Gary R. Kevorkian (64) – Mr. Kevorkian has been Secretary of the Company since 2007 and a director of the Company since 1994.  Mr. Kevorkian serves as Chairman of the Compensation and Human Resources Committee and serves on the Loan and Executive Committees.  He has been a principal in the law firm of Kevorkian & Associates, LLC, since 1981 which concentrates on Estate Planning and Administration, and Real Estate.  As an attorney and business owner, he brings his legal and financial insight to the Board.  Attorney Kevorkian is not an employee of the Company and is not compensated for his service as the Company’s Secretary.
 
Jerry W. Long (66) – Mr. Long has been a director of the Company since 2010.  He is the founder of PCC Technology, LLC, an information technology consulting firm (“PCC Technology”), and served as CEO of PCC Technology from 1994 to 2016 until such entity was sold.  Mr. Long is former Chairman of the Board of Hebrew Healthcare and Hebrew Home Corporation, a former director of the Bloomfield Chamber of Commerce; former Board member of the Connecticut Business & Industry Association, former Vice Chairman of Charter Oak State College Board of Trustees, a former director for Hartford Youth Scholars Foundation, Past Chairman of the Bloomfield Economic Development Commission, Past Chairman of the Metro Hartford Chamber of Commerce, Past President of the Bloomfield Chamber of Commerce, a director of Rideshare Company, former advisory board member of the Institute for Industrial and Engineering Technology at Central Connecticut State University, and past Treasurer of the Hartford Chapter of the Black Data Processing Associates.  Mr. Long holds a Bachelor of Science degree in Business Administration from Middle Tennessee State University and an MBA degree from the University of Tennessee.  Mr. Long’s many years of business ownership and managerial and technology experience are valuable assets for the Board.

16

 
Peter C. Pabich (47) – Mr. Pabich has been a director of the Company since November 2015 and of the Bank since April 2015.  Mr. Pabich is a Certified Financial PlannerTM at Private Capital Group, LLC since 2017 where he serves the estate planning, business succession and investment needs of business owners, executives and retirees.  Prior to that, he served as a partner with APW Wealth Advisors, LLC, a position he held from 2005 to 2017.  Prior to that position, he was a small business lender with Simsbury Bank.  Mr. Pabich serves as Treasurer of the Simsbury Fire District. He has served on the Board of the Connecticut Rivers Council, Boy Scouts of America and is a past President of the Simsbury-Granby Rotary Club.  He is a past President of the Simsbury Chamber of Commerce and past Chairman of its Government Affairs Committee.  Mr. Pabich holds a Master of Science degree in Finance from Rensselaer Hartford.  Mr. Pabich brings valuable experience in business exit strategies, detailed knowledge of financial products and local knowledge of our primary market area to the Board.
 
Class III Directors, Terms Expiring at the 2020 Annual Meeting of Shareholders

Robert J. Bogino (75) – Mr. Bogino is the Chairman of the Company and the Bank and has been a director of the Company since 1994.  Mr. Bogino served as the Company’s Vice Chairman from 2005 to 2010 and Secretary from 2002 to 2005.  He currently serves as Chairman of the Corporate Governance Committee.  He was the President, Treasurer and co-owner of Bogino & DeMaria, Inc. in Avon, Connecticut, an insurance agency for which he was a founder in 1972.  The firm was sold in 2003 and he retired in 2004.  As Treasurer of Bogino & DeMaria, Inc., he was responsible for all financial and accounting matters, including monthly financial statement preparation and analysis, coordination with outside accounting firm for the preparation and filing of local, State and Federal tax returns and annual corporate financial statements.  Mr. Bogino received an MBA degree in Finance from Columbia University Graduate School of Business.  Mr. Bogino brings his many years of business ownership, management experience and insurance expertise to the Board.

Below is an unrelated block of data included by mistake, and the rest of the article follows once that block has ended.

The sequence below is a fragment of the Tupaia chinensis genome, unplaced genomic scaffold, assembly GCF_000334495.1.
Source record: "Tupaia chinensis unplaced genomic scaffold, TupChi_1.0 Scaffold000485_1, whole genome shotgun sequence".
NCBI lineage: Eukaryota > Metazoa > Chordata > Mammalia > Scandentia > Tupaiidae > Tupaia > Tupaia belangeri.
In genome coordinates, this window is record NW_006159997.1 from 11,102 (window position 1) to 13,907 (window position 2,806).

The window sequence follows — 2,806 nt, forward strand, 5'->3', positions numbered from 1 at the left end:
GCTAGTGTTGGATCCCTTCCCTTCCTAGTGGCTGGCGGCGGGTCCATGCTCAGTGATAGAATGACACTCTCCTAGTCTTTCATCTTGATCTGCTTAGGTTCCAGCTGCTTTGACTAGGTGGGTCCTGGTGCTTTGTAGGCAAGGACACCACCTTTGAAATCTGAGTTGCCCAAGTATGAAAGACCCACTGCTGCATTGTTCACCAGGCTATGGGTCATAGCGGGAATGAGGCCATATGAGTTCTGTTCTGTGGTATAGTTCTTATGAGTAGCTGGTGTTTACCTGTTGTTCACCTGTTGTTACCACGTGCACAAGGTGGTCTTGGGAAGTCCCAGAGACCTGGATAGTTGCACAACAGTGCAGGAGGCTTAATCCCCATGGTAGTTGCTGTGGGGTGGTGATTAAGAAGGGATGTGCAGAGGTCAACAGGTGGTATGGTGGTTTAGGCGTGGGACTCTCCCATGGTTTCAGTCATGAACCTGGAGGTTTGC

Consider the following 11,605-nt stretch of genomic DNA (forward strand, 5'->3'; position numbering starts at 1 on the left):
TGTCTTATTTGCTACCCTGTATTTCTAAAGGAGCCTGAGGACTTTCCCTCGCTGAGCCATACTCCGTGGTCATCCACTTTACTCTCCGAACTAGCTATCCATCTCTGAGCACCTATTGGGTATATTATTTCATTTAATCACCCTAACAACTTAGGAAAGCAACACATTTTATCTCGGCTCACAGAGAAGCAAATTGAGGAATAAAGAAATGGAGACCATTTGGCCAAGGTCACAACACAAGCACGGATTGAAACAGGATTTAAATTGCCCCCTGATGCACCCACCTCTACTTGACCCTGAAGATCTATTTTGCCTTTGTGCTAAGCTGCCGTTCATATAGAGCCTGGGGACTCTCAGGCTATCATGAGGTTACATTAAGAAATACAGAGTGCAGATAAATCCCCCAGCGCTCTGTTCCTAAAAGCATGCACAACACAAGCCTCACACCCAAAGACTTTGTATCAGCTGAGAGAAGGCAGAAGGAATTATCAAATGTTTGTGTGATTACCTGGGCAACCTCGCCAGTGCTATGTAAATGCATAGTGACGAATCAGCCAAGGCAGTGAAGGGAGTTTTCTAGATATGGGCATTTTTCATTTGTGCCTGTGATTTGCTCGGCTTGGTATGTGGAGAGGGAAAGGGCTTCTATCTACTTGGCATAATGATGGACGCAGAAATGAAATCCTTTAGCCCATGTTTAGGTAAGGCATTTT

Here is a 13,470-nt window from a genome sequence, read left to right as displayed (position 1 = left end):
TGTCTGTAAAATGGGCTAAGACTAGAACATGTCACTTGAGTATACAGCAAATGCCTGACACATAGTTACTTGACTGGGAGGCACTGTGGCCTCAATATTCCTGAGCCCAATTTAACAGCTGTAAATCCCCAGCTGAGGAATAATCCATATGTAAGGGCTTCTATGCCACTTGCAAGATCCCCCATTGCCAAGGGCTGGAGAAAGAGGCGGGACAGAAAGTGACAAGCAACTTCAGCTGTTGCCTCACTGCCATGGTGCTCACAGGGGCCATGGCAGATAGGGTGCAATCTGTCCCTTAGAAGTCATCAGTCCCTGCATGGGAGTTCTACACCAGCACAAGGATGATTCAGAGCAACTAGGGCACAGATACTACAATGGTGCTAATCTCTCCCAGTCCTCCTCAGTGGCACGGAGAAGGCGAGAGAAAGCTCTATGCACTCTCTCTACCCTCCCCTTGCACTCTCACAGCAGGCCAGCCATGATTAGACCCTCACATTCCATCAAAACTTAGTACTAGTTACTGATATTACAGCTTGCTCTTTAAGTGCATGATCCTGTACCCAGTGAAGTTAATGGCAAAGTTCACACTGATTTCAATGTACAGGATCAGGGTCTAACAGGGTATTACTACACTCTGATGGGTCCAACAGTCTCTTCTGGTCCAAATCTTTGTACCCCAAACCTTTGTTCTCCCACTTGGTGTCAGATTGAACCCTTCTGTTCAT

Nicholas B. Mason (73) Mr. Mason has been a director of the Company since March 2011 and a director of the Bank since 2010.  He is a retired bank and insurance company executive officer.  Mr. Mason had a long career as Chief Financial Officer of the Savings Bank of Manchester from 1988 to 2000, where he directed and managed the financial, treasury, accounting and audit functions of the Savings Bank of Manchester.  Prior to that, he worked for eight years at the Hartford Insurance Group in property casualty, accounting, and information management.  He spent four years at the Travelers Insurance Company in the Life Insurance Department and seven years at Hartford National Bank in strategic planning.   Mr. Mason is active in many Farmington Valley organizations.  He is the past President of the Farmington Valley Visiting Nurse Association and is Treasurer of Simsbury Community Television and of Old Drake Hill Flower Bridge.  He served as an elected member of the Town of Simsbury Board of Finance from 2002 to 2015 and as an appointed member of the Town’s Pension Committee from 2004 to 2015 and Insurance Committee from 2006 to 2015.  In the past, he has served as a Director and Treasurer of The Powder Forest Homes Association, Inc., Treasurer of the Simsbury Meadows Performing Arts Center, the Simsbury Light Opera Company, the Manchester Symphony Orchestra and Chorale, the Farmington Valley Rowing Association, the Connecticut Valley Region of the Porsche Club of America, the Society for the Increase of the Ministry (Episcopal) and Christ Church, Avon, Connecticut. He was a founding Director of Bankers’ Bank Northeast in Glastonbury, Connecticut.  He was Treasurer of the SBM Charitable Foundation and Secretary of the Hartford Mutual Investment Fund.  Mr. Mason’s experience as a former senior bank executive officer and his experience as a financial professional provide insight into the analysis of bank financial statements, regulatory reporting, budgeting, business and strategic planning, investment management and audit administration are valuable to the Board.  Mr. Mason obtained a B.A. degree in Economics from Dartmouth College, an MBA degree in Finance from Columbia University Graduate School of Business, and an M.A. degree in Economics from the University of Hartford Graduate School of Business.